The village has always integrated foreigners, Mr. Apel said. The same barracks that once hosted the border guards of Communist Germany now host 80 asylum seekers from countries like Afghanistan, Iran and Iraq. Three refugees work in the local inn. “There has never been trouble,” Mr. Apel said.
Rexhino Metushi, who came to Bornhagen from Albania in 2015 and is doing an apprenticeship as a cook, confirmed this. “I know everybody here and everybody knows me,” Mr. Metushi, 18, said in fluent German. The innkeeper, Martin Röhrig, is helping him to get work visas for his parents.
Mr. Röhrig is no fan of the AfD. When Mr. Höcke approached him once to sign a petition, he politely declined. But he knows that several of his clients have embraced the party.
“I don’t think that all the people who vote for the AfD are Nazis,” said Mr. Röhrig, 34. Many, he said, simply feel abandoned by mainstream parties that “can’t even form a government.”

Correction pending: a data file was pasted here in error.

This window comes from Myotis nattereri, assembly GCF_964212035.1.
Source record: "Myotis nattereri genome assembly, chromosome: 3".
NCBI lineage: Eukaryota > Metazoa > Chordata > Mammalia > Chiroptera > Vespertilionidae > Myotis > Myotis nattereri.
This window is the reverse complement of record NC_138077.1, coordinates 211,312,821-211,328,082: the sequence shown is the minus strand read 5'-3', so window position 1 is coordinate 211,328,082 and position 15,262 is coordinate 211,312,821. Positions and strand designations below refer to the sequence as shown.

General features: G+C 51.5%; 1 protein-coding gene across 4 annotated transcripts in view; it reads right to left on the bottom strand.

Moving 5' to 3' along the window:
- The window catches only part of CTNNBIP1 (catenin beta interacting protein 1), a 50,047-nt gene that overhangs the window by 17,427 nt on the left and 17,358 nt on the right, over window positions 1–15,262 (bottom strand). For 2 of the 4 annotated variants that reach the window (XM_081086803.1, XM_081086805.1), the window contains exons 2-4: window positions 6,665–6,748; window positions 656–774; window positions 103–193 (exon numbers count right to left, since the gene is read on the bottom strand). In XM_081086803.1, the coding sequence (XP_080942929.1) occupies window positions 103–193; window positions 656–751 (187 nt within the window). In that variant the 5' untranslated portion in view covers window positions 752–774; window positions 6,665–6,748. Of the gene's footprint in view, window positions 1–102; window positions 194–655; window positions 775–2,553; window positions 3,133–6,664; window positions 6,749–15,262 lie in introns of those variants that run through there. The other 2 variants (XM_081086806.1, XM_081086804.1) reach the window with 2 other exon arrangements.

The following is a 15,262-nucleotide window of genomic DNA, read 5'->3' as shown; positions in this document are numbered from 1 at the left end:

Ms. Rinke visited the miniature memorial for the first time last week. She did not stay long. One of her friends lives next door. Her 8-year-old’s room overlooks the site.
Children are asking “why people are being mean to Mr. Höcke,” Ms. Rinke said. Her son goes to school with his children. “How do you even begin to explain this?”
But that, said Susanne Prinz, a 30-year-old farmer from a neighboring village and one of the volunteers who show the site to visitors, is the point of the memorial: to force people to take a stance.
“You can’t just look the other way; that is one lesson we learned from history,” she said. “When children ask questions, you have to explain.”
“Yes, it’s uncomfortable,” Ms. Prinz added. “But then, Germany’s history is uncomfortable.”